Outback World Heritage
Western Australia and the Northern Territory are two sparsely populated Australian regions which are some of the most isolated and unforgiving environments on Earth. Yet, they also have some of the most stunning and beautiful places you will ever see. There are four locations here which have been inscribed on the UNESCO World Heritage List. While difficult to reach, they can provide the most satisfying experiences during a visit to the wonders of Australia.
Uluru/Kata Tjuta – Perhaps the most iconic image representing Australia and the outback is that of Uluru. Along with its sister rock formation of Kata Tjuta, Uluru is a marvel of the red center of Australia. You can fly directly to Uluru via Qantas but most people use Alice Springs as a base and travel there by land. Make sure to be there to view sunrise and/or sunset. The iron content of the rock makes the color change throughout the course of the day. Camping and lodging is available in the park. Even though you are in a desert, temperatures can drop below freezing at night. It is possible to climb Uluru, but the locals aboriginals ask that you not.
Kakadu – If you have seen the movie Crocodile Dundee, you’ve seen Kakadu. Located just two hours from Darwin, Kakadu is the premiere destination to see Australian wildlife. Saltwater crocodile warning signs litter the park as the wetlands of the area allow for bountiful hunting. In addition to crocs, waterfowl and kangaroos, Kakadu is one of the few World Heritage in the world to be listed for both its natural and cultural significance. Abrigional rock art can be found dating back 20,000 years.
Purnululu – Unknown to the world save for local aboriginals and ranchers until the 1980s, the bee hive domes of the Bungle Bungle range in Purnululu National Park are one of the most unique erosional formations in the world. Of all the World Heritage sites in Australia, Purnululu might be the most difficult to get to. The only nearby settlement is the Turkey Creek Roadhouse which is a three hour drive away by unpaved road. Turkey Creek is itself 2 hours drive from the remote city of Kununurra. In addition to the domes, Purnululu is famous for its dramatic chasms and gorges. The park is closed during the wet-season from October to April so check ahead before you go. If you plan on driving there yourself, you will need a 4-wheel drive to get to the park. 1, 2 and 3 day tours are available out of Kununurra or Turkey Creek.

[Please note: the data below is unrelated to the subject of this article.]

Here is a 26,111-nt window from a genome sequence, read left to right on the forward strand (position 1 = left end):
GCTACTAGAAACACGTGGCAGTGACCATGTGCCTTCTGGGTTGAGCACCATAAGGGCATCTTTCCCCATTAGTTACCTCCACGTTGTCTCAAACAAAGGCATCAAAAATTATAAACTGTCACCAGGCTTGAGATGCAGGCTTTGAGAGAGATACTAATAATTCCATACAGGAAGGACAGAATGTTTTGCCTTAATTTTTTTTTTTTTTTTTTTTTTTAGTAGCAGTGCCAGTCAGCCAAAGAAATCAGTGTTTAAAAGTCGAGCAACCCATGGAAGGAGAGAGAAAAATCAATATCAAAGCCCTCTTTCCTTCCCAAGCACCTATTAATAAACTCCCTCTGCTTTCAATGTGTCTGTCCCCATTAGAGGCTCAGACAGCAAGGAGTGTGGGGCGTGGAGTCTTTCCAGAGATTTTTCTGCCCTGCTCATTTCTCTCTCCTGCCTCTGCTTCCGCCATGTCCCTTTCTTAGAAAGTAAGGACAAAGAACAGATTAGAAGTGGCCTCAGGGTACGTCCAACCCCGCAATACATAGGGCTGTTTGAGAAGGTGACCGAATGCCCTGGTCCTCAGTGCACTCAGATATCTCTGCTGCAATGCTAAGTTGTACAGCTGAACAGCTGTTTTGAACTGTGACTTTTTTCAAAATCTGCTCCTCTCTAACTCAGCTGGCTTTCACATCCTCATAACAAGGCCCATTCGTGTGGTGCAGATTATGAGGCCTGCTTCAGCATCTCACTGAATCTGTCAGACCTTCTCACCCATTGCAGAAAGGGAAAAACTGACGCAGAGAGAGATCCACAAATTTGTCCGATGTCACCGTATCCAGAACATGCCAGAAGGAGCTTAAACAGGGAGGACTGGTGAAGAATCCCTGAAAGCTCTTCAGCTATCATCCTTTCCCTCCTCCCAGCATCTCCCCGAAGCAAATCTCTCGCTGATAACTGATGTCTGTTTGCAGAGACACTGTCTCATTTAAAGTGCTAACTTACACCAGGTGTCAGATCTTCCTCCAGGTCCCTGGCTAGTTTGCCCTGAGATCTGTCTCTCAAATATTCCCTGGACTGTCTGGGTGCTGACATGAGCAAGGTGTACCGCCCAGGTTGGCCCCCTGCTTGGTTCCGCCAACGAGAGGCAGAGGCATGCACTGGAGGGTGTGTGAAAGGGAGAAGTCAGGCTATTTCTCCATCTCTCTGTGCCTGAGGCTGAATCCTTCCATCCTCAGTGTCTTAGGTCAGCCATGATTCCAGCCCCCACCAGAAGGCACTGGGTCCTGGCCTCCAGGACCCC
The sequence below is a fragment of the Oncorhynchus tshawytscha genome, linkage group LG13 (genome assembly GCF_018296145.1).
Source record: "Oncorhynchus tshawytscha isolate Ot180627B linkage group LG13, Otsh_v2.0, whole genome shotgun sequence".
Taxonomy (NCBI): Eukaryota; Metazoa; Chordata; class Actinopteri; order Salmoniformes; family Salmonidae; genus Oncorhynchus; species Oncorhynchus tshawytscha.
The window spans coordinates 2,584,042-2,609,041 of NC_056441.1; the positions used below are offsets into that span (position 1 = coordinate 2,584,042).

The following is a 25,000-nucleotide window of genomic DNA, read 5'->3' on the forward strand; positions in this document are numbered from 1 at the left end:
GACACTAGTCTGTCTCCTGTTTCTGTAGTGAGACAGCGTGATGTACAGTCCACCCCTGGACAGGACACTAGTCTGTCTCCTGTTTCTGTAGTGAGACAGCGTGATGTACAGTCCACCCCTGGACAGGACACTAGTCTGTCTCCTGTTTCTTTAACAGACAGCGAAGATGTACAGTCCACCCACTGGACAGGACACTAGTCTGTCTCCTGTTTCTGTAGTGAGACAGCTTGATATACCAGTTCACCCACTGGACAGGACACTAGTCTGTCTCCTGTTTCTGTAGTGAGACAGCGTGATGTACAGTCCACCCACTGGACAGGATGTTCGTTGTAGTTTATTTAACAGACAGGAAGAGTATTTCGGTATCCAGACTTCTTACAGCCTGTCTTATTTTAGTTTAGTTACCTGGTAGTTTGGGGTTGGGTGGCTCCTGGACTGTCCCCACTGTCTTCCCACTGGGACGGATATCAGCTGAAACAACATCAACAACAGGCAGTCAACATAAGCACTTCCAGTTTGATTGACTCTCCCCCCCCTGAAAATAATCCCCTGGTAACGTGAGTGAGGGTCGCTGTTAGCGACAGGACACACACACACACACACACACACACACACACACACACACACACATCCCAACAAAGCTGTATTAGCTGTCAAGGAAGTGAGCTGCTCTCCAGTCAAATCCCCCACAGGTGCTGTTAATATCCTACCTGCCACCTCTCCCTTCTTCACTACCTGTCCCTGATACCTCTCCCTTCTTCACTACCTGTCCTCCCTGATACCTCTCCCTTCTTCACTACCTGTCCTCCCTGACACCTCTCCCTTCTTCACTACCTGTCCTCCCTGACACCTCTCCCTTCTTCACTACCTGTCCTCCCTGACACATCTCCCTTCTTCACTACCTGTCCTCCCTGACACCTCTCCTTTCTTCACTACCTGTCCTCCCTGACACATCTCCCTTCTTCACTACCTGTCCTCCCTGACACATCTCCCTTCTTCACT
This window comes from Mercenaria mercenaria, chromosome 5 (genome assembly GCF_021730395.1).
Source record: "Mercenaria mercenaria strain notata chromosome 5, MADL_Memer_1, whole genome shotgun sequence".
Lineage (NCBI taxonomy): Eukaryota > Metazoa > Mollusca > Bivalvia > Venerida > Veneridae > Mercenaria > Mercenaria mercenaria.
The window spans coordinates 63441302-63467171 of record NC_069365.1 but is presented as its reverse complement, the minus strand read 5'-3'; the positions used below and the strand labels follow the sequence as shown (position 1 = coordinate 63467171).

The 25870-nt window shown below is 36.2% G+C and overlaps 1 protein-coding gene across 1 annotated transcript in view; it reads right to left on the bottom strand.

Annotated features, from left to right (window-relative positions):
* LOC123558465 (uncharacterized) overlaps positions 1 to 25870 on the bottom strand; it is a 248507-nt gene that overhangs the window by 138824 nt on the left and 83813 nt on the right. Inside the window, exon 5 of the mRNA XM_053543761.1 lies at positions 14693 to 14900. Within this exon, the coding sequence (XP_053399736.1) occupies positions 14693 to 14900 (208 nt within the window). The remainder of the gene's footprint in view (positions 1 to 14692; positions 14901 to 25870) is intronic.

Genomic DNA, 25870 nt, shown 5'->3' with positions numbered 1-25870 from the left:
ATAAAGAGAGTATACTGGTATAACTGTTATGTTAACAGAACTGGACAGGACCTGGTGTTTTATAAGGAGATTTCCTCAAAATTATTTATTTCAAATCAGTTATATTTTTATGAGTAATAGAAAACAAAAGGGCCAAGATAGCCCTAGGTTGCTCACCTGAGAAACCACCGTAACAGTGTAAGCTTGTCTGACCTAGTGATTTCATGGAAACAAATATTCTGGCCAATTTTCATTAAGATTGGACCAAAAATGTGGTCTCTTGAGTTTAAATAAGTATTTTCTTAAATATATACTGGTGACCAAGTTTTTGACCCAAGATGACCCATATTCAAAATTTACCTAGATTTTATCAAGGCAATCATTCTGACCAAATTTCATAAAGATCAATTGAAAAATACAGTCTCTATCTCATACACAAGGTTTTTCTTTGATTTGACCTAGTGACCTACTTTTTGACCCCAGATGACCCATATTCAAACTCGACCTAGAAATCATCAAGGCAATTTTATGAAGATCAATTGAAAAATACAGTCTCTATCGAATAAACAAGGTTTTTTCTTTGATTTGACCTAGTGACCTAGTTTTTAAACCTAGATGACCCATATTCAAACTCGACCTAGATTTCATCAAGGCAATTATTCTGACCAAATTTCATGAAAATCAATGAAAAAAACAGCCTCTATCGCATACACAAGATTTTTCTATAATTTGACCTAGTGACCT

Shark Bay – Located on the far west coast of Australia on the Indian Ocea, Shark Bay is home to some of the most unique aquatic life in Australia. In Hamline Pool you can find several million year old stromatolites, which are bacterial colonies and the oldest creatures on Earth. In addition to living rocks, you can also fine more dynamic creatures such as dolphins, humpback whales, whale sharks and dugongs. Shark Bay can be reached in about a day of driving north from Perth (400mi, 650km).
Gary Arndt has been traveling the world non-stop since March 2007. You can read about his adventures at his travel blog. Photos by Everything Everywhere Travel Photography. All rights reserved.